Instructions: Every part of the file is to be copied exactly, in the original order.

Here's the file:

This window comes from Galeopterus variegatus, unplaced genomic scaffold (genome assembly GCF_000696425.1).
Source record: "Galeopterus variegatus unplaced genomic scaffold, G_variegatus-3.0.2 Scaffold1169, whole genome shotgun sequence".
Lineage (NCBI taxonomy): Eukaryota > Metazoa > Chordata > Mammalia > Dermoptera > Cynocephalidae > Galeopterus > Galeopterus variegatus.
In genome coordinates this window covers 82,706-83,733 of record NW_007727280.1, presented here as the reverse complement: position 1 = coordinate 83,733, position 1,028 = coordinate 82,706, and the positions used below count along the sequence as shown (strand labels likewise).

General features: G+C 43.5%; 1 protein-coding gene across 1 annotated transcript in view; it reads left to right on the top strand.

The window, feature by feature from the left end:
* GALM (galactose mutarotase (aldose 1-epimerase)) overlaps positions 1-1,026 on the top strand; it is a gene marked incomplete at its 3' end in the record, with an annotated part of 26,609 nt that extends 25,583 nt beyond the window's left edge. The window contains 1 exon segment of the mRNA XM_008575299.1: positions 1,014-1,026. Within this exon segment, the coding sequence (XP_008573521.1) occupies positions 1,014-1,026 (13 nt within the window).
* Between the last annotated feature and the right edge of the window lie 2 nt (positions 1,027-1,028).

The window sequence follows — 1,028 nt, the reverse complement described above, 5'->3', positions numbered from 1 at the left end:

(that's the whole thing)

This window comes from Galeopterus variegatus, unplaced genomic scaffold (genome assembly GCF_000696425.1).
Source record: "Galeopterus variegatus unplaced genomic scaffold, G_variegatus-3.0.2 Scaffold1169, whole genome shotgun sequence".
Lineage (NCBI taxonomy): Eukaryota > Metazoa > Chordata > Mammalia > Dermoptera > Cynocephalidae > Galeopterus > Galeopterus variegatus.
In genome coordinates this window covers 82,706-83,733 of record NW_007727280.1, presented here as the reverse complement: position 1 = coordinate 83,733, position 1,028 = coordinate 82,706, and the positions used below count along the sequence as shown (strand labels likewise).

General features: G+C 43.5%; 1 protein-coding gene across 1 annotated transcript in view; it reads left to right on the top strand.

The window, feature by feature from the left end:
* GALM (galactose mutarotase (aldose 1-epimerase)) overlaps positions 1-1,026 on the top strand; it is a gene marked incomplete at its 3' end in the record, with an annotated part of 26,609 nt that extends 25,583 nt beyond the window's left edge. The window contains 1 exon segment of the mRNA XM_008575299.1: positions 1,014-1,026. Within this exon segment, the coding sequence (XP_008573521.1) occupies positions 1,014-1,026 (13 nt within the window).
* Between the last annotated feature and the right edge of the window lie 2 nt (positions 1,027-1,028).

The window sequence follows — 1,028 nt, the reverse complement described above, 5'->3', positions numbered from 1 at the left end: